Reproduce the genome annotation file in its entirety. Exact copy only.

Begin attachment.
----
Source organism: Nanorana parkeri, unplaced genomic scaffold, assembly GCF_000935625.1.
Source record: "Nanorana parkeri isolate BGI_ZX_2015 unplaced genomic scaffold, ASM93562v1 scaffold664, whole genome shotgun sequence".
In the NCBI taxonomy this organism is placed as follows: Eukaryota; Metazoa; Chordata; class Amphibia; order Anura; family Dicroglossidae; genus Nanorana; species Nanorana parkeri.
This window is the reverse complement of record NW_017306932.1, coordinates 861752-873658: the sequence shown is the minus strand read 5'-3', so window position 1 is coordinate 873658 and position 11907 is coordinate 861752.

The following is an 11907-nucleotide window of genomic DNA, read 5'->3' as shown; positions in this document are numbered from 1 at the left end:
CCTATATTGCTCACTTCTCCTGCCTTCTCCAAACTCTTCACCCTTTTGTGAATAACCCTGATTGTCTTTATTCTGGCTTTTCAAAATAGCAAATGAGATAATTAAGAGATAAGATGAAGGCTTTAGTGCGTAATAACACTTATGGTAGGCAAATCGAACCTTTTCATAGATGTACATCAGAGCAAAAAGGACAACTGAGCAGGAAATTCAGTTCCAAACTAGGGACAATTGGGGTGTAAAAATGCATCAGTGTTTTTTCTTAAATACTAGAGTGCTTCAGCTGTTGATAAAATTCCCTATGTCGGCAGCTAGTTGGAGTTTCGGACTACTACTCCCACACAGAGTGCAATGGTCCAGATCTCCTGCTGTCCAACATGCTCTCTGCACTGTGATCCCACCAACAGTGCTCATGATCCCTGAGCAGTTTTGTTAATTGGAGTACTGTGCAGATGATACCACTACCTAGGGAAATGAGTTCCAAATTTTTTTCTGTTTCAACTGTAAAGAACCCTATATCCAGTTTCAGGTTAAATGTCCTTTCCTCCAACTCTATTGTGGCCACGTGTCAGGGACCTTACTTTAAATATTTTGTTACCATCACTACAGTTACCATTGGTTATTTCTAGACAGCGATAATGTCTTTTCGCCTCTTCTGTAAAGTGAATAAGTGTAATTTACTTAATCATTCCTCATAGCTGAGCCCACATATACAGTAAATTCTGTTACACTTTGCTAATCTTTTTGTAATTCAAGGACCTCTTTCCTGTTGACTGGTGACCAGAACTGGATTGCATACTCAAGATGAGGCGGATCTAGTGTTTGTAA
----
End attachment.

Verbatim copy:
Source organism: Nanorana parkeri, unplaced genomic scaffold, assembly GCF_000935625.1.
Source record: "Nanorana parkeri isolate BGI_ZX_2015 unplaced genomic scaffold, ASM93562v1 scaffold664, whole genome shotgun sequence".
In the NCBI taxonomy this organism is placed as follows: Eukaryota; Metazoa; Chordata; class Amphibia; order Anura; family Dicroglossidae; genus Nanorana; species Nanorana parkeri.
This window is the reverse complement of record NW_017306932.1, coordinates 861752-873658: the sequence shown is the minus strand read 5'-3', so window position 1 is coordinate 873658 and position 11907 is coordinate 861752.

The following is an 11907-nucleotide window of genomic DNA, read 5'->3' as shown; positions in this document are numbered from 1 at the left end:
CCTATATTGCTCACTTCTCCTGCCTTCTCCAAACTCTTCACCCTTTTGTGAATAACCCTGATTGTCTTTATTCTGGCTTTTCAAAATAGCAAATGAGATAATTAAGAGATAAGATGAAGGCTTTAGTGCGTAATAACACTTATGGTAGGCAAATCGAACCTTTTCATAGATGTACATCAGAGCAAAAAGGACAACTGAGCAGGAAATTCAGTTCCAAACTAGGGACAATTGGGGTGTAAAAATGCATCAGTGTTTTTTCTTAAATACTAGAGTGCTTCAGCTGTTGATAAAATTCCCTATGTCGGCAGCTAGTTGGAGTTTCGGACTACTACTCCCACACAGAGTGCAATGGTCCAGATCTCCTGCTGTCCAACATGCTCTCTGCACTGTGATCCCACCAACAGTGCTCATGATCCCTGAGCAGTTTTGTTAATTGGAGTACTGTGCAGATGATACCACTACCTAGGGAAATGAGTTCCAAATTTTTTTCTGTTTCAACTGTAAAGAACCCTATATCCAGTTTCAGGTTAAATGTCCTTTCCTCCAACTCTATTGTGGCCACGTGTCAGGGACCTTACTTTAAATATTTTGTTACCATCACTACAGTTACCATTGGTTATTTCTAGACAGCGATAATGTCTTTTCGCCTCTTCTGTAAAGTGAATAAGTGTAATTTACTTAATCATTCCTCATAGCTGAGCCCACATATACAGTAAATTCTGTTACACTTTGCTAATCTTTTTGTAATTCAAGGACCTCTTTCCTGTTGACTGGTGACCAGAACTGGATTGCATACTCAAGATGAGGCGGATCTAGTGTTTGTAA